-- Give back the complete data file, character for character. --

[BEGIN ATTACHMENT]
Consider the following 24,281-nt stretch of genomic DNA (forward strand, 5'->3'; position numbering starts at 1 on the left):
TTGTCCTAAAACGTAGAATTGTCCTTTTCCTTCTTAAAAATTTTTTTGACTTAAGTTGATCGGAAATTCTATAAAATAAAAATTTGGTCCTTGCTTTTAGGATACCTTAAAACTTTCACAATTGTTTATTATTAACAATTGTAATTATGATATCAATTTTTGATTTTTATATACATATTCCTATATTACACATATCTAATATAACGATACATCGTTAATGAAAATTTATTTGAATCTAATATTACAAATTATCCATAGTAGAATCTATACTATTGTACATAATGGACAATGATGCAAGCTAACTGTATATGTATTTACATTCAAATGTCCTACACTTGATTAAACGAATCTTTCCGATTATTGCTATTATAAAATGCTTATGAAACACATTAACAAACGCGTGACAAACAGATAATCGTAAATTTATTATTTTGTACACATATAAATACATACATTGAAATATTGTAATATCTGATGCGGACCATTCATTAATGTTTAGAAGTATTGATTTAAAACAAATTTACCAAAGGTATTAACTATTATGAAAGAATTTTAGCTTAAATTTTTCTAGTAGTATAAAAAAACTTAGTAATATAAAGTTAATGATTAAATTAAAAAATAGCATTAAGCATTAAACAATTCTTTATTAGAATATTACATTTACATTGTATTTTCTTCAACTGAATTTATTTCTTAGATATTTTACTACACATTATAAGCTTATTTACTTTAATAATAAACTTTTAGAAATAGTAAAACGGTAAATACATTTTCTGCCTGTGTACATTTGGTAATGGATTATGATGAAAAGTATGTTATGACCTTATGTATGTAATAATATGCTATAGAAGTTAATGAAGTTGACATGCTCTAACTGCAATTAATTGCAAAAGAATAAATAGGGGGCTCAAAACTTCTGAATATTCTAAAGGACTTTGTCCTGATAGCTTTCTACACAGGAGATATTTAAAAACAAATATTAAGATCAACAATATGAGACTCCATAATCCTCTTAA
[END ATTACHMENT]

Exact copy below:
Consider the following 24,281-nt stretch of genomic DNA (forward strand, 5'->3'; position numbering starts at 1 on the left):
TTGTCCTAAAACGTAGAATTGTCCTTTTCCTTCTTAAAAATTTTTTTGACTTAAGTTGATCGGAAATTCTATAAAATAAAAATTTGGTCCTTGCTTTTAGGATACCTTAAAACTTTCACAATTGTTTATTATTAACAATTGTAATTATGATATCAATTTTTGATTTTTATATACATATTCCTATATTACACATATCTAATATAACGATACATCGTTAATGAAAATTTATTTGAATCTAATATTACAAATTATCCATAGTAGAATCTATACTATTGTACATAATGGACAATGATGCAAGCTAACTGTATATGTATTTACATTCAAATGTCCTACACTTGATTAAACGAATCTTTCCGATTATTGCTATTATAAAATGCTTATGAAACACATTAACAAACGCGTGACAAACAGATAATCGTAAATTTATTATTTTGTACACATATAAATACATACATTGAAATATTGTAATATCTGATGCGGACCATTCATTAATGTTTAGAAGTATTGATTTAAAACAAATTTACCAAAGGTATTAACTATTATGAAAGAATTTTAGCTTAAATTTTTCTAGTAGTATAAAAAAACTTAGTAATATAAAGTTAATGATTAAATTAAAAAATAGCATTAAGCATTAAACAATTCTTTATTAGAATATTACATTTACATTGTATTTTCTTCAACTGAATTTATTTCTTAGATATTTTACTACACATTATAAGCTTATTTACTTTAATAATAAACTTTTAGAAATAGTAAAACGGTAAATACATTTTCTGCCTGTGTACATTTGGTAATGGATTATGATGAAAAGTATGTTATGACCTTATGTATGTAATAATATGCTATAGAAGTTAATGAAGTTGACATGCTCTAACTGCAATTAATTGCAAAAGAATAAATAGGGGGCTCAAAACTTCTGAATATTCTAAAGGACTTTGTCCTGATAGCTTTCTACACAGGAGATATTTAAAAACAAATATTAAGATCAACAATATGAGACTCCATAATCCTCTTAA